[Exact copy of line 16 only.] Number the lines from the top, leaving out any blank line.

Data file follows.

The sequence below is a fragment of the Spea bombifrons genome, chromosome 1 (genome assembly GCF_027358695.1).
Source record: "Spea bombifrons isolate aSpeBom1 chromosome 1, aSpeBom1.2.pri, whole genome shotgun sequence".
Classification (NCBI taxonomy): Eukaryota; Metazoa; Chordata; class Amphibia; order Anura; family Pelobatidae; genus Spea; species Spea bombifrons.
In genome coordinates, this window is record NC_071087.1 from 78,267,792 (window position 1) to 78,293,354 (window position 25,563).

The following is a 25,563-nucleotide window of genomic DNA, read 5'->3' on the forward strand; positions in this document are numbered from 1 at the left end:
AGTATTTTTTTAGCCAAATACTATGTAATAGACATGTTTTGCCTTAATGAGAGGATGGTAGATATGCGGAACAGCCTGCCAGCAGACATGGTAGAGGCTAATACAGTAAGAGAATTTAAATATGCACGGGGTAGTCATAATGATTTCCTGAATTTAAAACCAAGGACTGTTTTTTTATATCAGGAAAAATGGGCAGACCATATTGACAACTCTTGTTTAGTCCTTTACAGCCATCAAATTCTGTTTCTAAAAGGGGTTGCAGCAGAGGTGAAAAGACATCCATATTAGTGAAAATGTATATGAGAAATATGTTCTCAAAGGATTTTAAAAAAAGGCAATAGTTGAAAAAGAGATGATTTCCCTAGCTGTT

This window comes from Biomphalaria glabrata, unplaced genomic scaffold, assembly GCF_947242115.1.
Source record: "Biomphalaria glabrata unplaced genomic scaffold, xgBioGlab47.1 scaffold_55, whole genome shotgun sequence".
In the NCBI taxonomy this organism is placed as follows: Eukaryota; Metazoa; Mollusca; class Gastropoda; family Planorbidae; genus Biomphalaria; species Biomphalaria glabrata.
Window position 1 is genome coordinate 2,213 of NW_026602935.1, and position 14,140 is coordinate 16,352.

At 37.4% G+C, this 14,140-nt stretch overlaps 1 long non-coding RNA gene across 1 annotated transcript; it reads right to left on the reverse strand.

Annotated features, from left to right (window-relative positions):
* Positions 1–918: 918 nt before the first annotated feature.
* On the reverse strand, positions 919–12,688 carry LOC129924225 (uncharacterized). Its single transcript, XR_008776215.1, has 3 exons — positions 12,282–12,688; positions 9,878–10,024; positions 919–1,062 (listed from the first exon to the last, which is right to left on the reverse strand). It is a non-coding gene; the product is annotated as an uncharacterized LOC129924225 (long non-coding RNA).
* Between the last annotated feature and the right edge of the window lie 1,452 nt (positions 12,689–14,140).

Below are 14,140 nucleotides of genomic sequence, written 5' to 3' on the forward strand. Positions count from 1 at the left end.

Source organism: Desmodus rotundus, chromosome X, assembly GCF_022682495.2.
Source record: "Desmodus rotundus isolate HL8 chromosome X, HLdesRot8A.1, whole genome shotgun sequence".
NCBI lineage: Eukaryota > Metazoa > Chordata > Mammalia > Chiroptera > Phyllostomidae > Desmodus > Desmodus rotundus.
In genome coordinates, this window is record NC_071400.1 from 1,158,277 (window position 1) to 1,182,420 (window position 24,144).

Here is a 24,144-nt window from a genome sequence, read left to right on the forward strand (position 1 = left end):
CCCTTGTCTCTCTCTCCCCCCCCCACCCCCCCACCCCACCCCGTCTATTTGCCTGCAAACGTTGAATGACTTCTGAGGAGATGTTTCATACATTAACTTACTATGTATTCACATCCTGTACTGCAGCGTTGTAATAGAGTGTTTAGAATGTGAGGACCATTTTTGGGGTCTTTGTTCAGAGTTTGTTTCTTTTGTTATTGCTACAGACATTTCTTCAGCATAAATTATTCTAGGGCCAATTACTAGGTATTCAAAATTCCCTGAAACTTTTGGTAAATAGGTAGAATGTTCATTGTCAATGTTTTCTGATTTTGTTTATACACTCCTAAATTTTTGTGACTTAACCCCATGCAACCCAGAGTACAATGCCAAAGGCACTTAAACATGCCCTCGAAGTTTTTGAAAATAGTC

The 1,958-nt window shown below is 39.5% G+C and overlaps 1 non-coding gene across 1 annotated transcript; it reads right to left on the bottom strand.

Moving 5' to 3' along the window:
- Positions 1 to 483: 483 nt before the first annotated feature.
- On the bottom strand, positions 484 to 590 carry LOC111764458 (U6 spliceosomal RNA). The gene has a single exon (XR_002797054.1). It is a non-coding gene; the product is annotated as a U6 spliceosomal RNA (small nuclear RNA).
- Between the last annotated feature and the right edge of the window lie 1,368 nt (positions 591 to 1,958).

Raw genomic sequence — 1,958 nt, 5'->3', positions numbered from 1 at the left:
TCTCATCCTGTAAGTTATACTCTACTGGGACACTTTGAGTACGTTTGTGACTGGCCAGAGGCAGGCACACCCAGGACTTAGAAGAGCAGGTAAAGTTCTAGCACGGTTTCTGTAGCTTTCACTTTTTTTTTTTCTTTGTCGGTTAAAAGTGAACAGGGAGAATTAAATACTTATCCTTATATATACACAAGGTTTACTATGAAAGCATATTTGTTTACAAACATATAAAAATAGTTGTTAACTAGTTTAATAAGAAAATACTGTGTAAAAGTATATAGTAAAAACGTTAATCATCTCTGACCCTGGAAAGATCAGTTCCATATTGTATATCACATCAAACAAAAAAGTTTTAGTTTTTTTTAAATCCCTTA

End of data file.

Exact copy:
Below are 14,140 nucleotides of genomic sequence, written 5' to 3' on the forward strand. Positions count from 1 at the left end.